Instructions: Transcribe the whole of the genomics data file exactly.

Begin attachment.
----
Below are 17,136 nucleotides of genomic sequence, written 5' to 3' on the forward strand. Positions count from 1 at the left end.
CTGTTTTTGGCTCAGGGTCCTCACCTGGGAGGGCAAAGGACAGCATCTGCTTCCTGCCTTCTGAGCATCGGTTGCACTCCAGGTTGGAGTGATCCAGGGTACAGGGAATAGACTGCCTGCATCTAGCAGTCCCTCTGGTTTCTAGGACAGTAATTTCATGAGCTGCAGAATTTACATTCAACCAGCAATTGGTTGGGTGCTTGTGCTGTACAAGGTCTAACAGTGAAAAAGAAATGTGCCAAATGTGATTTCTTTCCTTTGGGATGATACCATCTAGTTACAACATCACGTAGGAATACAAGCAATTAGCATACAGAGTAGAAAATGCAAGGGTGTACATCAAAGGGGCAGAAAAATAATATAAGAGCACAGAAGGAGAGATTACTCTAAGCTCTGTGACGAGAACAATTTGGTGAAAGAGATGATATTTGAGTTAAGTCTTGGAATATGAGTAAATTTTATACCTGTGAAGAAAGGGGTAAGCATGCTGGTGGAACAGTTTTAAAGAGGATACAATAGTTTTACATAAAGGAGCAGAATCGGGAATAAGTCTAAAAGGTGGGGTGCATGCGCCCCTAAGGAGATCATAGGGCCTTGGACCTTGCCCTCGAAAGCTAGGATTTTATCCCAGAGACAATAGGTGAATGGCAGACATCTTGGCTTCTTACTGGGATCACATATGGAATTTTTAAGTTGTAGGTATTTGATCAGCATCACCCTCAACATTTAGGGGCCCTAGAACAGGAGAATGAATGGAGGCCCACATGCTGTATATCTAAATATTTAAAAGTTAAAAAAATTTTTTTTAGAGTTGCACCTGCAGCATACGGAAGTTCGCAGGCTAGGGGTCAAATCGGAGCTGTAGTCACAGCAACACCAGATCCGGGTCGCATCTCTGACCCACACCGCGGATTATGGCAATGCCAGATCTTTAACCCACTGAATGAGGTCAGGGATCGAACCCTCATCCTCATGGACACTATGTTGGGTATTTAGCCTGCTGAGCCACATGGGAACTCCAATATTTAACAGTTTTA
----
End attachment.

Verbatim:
Below are 17,136 nucleotides of genomic sequence, written 5' to 3' on the forward strand. Positions count from 1 at the left end.
CTGTTTTTGGCTCAGGGTCCTCACCTGGGAGGGCAAAGGACAGCATCTGCTTCCTGCCTTCTGAGCATCGGTTGCACTCCAGGTTGGAGTGATCCAGGGTACAGGGAATAGACTGCCTGCATCTAGCAGTCCCTCTGGTTTCTAGGACAGTAATTTCATGAGCTGCAGAATTTACATTCAACCAGCAATTGGTTGGGTGCTTGTGCTGTACAAGGTCTAACAGTGAAAAAGAAATGTGCCAAATGTGATTTCTTTCCTTTGGGATGATACCATCTAGTTACAACATCACGTAGGAATACAAGCAATTAGCATACAGAGTAGAAAATGCAAGGGTGTACATCAAAGGGGCAGAAAAATAATATAAGAGCACAGAAGGAGAGATTACTCTAAGCTCTGTGACGAGAACAATTTGGTGAAAGAGATGATATTTGAGTTAAGTCTTGGAATATGAGTAAATTTTATACCTGTGAAGAAAGGGGTAAGCATGCTGGTGGAACAGTTTTAAAGAGGATACAATAGTTTTACATAAAGGAGCAGAATCGGGAATAAGTCTAAAAGGTGGGGTGCATGCGCCCCTAAGGAGATCATAGGGCCTTGGACCTTGCCCTCGAAAGCTAGGATTTTATCCCAGAGACAATAGGTGAATGGCAGACATCTTGGCTTCTTACTGGGATCACATATGGAATTTTTAAGTTGTAGGTATTTGATCAGCATCACCCTCAACATTTAGGGGCCCTAGAACAGGAGAATGAATGGAGGCCCACATGCTGTATATCTAAATATTTAAAAGTTAAAAAAATTTTTTTTAGAGTTGCACCTGCAGCATACGGAAGTTCGCAGGCTAGGGGTCAAATCGGAGCTGTAGTCACAGCAACACCAGATCCGGGTCGCATCTCTGACCCACACCGCGGATTATGGCAATGCCAGATCTTTAACCCACTGAATGAGGTCAGGGATCGAACCCTCATCCTCATGGACACTATGTTGGGTATTTAGCCTGCTGAGCCACATGGGAACTCCAATATTTAACAGTTTTA